Gazing at the Youngest Star From Chile
David Principe and Kenji Hamaguchi
As our guest blogger, we welcome Kenji Hamaguchi of the Center for Research and Exploration in Space Science & Technology and NASA’s Goddard Space Flight Center in Greenbelt, MD. He is part of the team that made the discovery described in our latest press release on an X-ray flare from a very young Sun-like star.
The observatory dome appeared over the hill. "Where is it standing?" I mumbled to myself. The Southern Astrophysical Research (SOAR) Telescope stands at the dead-end of a mountain ridge. The road just before the observatory has a bottleneck with steep slopes on both sides. The dome looked as if it were standing on the head of a spear. The telescope is a part of the Cerro Tololo Inter-American Observatory in Chile, along with the Gemini South observatory, and the Vera Rubin Observatory (formerly the LSST), which is now under construction. David Principe and I had come to the SOAR observatory in mid-December 2017, to take images of the extremely young star ("protostar") HOPS 383 at near-infrared wavelengths.
The observation we were undertaking was conducted in coordination with an observation of the same protostar with NASA’s Chandra X-ray Observatory. The Chandra observation aimed to find any sign of high-energy (X-ray) radiation from this newborn star. In contrast, the SOAR observation was designed to monitor the current status of an outburst from HOPS 383 that peaked in 2008. We planned to deepen the understanding of its nature by combining these two observing techniques.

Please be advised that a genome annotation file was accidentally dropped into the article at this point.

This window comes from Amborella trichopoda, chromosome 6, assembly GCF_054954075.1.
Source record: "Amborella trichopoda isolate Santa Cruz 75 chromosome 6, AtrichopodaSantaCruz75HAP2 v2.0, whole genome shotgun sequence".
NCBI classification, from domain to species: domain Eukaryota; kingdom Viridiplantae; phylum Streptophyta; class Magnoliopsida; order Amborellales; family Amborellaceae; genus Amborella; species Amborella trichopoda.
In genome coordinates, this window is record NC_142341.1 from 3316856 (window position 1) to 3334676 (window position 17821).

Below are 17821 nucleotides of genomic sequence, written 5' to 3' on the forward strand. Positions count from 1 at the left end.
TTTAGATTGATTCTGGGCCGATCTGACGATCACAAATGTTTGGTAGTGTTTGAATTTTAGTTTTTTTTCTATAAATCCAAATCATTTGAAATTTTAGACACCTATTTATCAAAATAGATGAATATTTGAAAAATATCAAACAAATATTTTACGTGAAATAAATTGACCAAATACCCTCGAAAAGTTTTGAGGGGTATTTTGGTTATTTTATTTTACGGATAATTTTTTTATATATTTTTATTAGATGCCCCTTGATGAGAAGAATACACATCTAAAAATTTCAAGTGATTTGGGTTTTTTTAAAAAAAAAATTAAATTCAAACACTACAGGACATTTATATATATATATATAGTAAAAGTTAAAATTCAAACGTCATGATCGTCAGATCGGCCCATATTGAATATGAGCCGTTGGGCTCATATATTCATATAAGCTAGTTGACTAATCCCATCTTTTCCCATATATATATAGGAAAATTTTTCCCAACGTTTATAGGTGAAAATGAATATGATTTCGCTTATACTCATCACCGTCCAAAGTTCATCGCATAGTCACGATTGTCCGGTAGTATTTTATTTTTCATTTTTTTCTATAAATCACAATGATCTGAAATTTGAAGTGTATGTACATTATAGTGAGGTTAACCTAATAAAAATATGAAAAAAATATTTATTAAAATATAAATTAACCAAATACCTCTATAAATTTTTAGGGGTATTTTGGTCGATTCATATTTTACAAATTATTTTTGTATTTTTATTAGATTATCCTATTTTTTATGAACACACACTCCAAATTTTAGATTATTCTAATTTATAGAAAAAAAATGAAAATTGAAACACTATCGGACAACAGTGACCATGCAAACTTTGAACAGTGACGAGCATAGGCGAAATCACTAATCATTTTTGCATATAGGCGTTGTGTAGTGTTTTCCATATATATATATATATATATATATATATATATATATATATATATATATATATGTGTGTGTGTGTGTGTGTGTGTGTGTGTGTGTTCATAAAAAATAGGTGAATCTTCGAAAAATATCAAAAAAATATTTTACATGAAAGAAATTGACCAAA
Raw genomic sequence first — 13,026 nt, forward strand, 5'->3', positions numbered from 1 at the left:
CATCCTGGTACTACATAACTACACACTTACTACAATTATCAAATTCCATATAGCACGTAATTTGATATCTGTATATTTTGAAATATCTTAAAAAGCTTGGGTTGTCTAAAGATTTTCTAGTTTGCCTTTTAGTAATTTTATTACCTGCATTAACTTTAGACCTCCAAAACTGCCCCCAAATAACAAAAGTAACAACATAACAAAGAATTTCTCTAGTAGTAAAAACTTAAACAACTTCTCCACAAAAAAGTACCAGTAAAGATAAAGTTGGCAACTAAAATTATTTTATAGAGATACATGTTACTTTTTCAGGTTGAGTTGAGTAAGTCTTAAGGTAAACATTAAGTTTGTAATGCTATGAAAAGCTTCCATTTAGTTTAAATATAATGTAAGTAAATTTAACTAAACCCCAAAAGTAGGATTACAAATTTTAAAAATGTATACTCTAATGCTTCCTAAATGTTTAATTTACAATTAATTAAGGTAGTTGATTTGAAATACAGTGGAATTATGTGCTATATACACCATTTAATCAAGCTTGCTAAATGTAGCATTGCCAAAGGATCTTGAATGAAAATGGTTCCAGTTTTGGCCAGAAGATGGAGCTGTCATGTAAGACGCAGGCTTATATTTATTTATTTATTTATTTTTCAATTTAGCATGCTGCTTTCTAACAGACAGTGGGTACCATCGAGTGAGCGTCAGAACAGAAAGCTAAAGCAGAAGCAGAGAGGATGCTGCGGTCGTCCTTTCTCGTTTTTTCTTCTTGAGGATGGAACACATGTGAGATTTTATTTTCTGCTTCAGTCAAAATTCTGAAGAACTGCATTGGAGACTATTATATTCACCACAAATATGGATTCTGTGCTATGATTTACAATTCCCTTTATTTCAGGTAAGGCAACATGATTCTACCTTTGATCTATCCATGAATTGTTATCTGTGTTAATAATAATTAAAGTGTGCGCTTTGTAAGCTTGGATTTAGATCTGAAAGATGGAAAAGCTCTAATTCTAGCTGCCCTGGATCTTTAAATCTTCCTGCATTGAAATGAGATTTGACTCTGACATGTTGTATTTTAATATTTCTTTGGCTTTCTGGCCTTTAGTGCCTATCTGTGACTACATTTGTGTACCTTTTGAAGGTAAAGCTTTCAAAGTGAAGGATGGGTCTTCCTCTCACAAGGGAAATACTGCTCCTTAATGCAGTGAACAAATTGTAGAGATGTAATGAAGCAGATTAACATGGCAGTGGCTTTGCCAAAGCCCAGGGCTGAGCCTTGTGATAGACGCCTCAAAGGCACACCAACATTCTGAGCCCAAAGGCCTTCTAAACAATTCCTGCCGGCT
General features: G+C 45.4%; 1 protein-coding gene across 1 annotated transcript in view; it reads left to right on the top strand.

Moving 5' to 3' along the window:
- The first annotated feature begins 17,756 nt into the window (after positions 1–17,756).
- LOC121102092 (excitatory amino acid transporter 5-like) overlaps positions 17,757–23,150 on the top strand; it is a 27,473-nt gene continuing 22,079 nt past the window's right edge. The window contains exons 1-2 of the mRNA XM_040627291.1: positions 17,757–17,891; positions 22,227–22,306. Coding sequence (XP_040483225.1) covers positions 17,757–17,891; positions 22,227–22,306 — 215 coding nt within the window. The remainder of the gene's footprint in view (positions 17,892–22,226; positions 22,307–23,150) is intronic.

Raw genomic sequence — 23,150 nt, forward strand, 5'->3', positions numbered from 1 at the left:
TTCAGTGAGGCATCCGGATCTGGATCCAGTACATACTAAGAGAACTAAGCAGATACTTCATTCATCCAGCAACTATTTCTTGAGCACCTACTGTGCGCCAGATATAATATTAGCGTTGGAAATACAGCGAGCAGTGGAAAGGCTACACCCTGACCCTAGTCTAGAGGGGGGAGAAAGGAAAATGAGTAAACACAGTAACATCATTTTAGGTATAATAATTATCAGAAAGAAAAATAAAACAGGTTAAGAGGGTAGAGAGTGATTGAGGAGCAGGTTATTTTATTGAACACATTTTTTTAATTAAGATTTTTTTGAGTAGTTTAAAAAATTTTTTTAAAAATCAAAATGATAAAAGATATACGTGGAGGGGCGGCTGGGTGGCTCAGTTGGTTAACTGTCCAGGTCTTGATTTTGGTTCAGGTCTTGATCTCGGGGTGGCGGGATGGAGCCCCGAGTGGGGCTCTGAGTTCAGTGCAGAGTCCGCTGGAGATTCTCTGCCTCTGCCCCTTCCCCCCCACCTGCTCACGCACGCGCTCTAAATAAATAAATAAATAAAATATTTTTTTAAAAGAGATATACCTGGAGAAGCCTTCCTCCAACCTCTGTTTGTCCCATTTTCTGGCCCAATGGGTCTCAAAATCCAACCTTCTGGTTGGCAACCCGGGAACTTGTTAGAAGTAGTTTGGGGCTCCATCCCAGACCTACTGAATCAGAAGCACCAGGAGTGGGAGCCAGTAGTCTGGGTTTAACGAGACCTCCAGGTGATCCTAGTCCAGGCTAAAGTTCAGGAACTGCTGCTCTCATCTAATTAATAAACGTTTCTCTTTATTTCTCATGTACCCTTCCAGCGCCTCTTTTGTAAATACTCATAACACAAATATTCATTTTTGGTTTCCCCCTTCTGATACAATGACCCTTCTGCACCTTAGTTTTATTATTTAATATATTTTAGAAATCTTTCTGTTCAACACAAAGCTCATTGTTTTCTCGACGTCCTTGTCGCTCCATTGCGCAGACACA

Young stars are known to have many explosive events driven by magnetic fields on their surfaces, twinkling in X-rays like the flashing lights on Christmas trees. Interestingly, this activity is enhanced in younger stars and protostars, at least down to ages of about 100,000 years. Explosions around these very young stars can produce extremely hot gas, with temperatures of hundreds of million degrees Fahrenheit and a power that is thousands of times larger than those of even the most extreme solar flares. But, these same protostars are also surrounded by massive reservoirs – infalling cocoons and whirling disks – of very cold gas, with temperatures of –300 degrees Fahrenheit (–100 degrees Celsius) or so. Not so incidentally, the cold disks are the eventual birthplaces of planets. This hot and cold coexistence seems as bizarre as Tempura ice cream, a Japanese dessert. The crust is deep-fried, sizzling hot, but the ice cream inside is cold, unmelted. A key difference, of course, is that it is the inside of Tempura ice cream that’s cold, and the outside that's hot. (It's also yummy.)